Growing up and in school, it felt like we were always taught to set goals. I had it drilled into me that to achieve something you need to set a goal for the grade you wanted to achieve, the time you wanted to run, the number of books you wanted to read.
But for me, these goals never felt very real. They had a tendency to fall through or get forgotten and even in the cases where they were met, it was clear to me that the goals themselves weren't the real motivators for success.
Then last year, I came across the YouTuber Ali Abdaal and through consuming the content he puts out in his videos, newsletter and podcast, the mantra of 'systems over goals' became embedded in my mind.
The argument for why we should prioritise systems over goals is made by James Clear in his book Atomic Habits as such:
- Winners and losers have the same goals: just having the goal itself doesn't predispose you to attaining that goal. Survivorship bias can cause us to see success stories as proof that what drives success is having the goals. We ignore the lifestyle, thinking and systems that truly drives success.
- Goals are short term: goals last until you achieve them, systems are for life. In many cases, there is ‘yo-yoing’ that occurs after a goal is met. When looking at people who strive for a target weight or a target marathon time, we see that after their goal is met, the gains that are made quickly deteriorate if the progress suddenly comes to a stop at the realisation of the goal. Systems on the other hand persist and continue to drive progress.
- Goals put a limit on your happiness: goals are binary - you either meet your target or you don't and your happiness is predicated on that win or lose outcome. Goals also mean delaying your happiness into the future at the expense of right now (similar to the idea of the deferred life plan that Tim Ferris talks about in the Four Hour Work Week). You should enjoy your systems to avoid having your fulfilment dictated by the attainment of a goal.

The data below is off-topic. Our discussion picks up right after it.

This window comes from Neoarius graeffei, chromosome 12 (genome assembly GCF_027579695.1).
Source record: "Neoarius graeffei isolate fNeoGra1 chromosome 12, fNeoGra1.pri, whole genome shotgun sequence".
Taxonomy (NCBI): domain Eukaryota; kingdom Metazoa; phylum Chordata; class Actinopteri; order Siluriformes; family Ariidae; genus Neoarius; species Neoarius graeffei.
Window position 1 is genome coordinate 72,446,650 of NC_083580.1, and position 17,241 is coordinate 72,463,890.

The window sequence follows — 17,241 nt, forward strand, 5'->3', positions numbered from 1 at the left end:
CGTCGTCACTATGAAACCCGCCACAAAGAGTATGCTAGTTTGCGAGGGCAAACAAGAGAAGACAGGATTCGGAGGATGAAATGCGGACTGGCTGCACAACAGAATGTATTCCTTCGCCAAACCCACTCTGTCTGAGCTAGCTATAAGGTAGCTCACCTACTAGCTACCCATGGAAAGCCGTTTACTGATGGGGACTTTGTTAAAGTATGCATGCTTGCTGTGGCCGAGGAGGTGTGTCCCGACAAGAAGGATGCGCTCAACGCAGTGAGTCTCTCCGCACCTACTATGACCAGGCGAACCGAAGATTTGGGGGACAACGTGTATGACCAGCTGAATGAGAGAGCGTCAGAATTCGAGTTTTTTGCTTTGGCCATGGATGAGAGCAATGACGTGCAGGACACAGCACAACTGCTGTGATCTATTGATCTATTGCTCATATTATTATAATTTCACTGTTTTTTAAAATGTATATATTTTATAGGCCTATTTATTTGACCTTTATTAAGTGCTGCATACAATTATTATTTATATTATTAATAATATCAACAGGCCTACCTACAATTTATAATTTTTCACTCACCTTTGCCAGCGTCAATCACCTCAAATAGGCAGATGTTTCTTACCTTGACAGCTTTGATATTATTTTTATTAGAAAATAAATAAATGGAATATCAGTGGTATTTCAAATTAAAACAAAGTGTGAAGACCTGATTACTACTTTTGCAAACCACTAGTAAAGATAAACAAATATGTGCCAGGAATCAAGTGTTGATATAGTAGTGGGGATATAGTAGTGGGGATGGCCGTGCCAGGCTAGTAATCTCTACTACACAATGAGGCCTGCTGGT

- Goals go against long-term thinking: goals are a finish line - finite games instead of the infinite ones we should pursue. Success shouldn't be a target to meet, but a lifestyle and process to build.
The idea that we should be focussing on the building of systems that drive consistent improvements changed the way I look at achieving success.
My sights shifted from eyeing far away goals to tinkering and self-experimenting with the systems right next to me. I got to work on building the best systems: a morning routine, a Personal Knowledge Management system for the content I was consuming and habits like reading, journaling and exercising.
But after a few months of doing this, I felt an absence of purpose. Without any defined why or direction to where these systems were taking me, I found that they were hard to stick to and it was easy to see them as pointless routines. My systems began to crumble.
Picking up Atomic Habits for myself changed everything for me and I was hit in the face with the realisation that I had missed a key part of the equation:
"Goals are good for setting a direction, but systems are best for making progress." - James Clear, Atomic Habits
Systems without goals lack structure, direction and purpose which matched exactly with what I was experiencing. Before we set out to change the how - aka the systems that will drive improvement - we need to address the why and what that comes from the goals we set ourselves.
Going into 2021, I have gained a sense of direction for my systems through the goals I have set and the why's I have defined.
I have been amazed by how setting goals and defining a North Star for progress has revitalised my systems and made them stick. Now whenever I feel like I don't want to do something I know is good for me or feel like giving up on a habit or routine, I revisit my goals which picks me out of my slump as I keep the landmarks I'm running towards in my sights.
Both goals and systems are powerful tools we should seek to leverage in our pursuit of learning, thinking and doing better and the relationship between the two is what makes them so powerful.
Goals spark and steer, systems drive.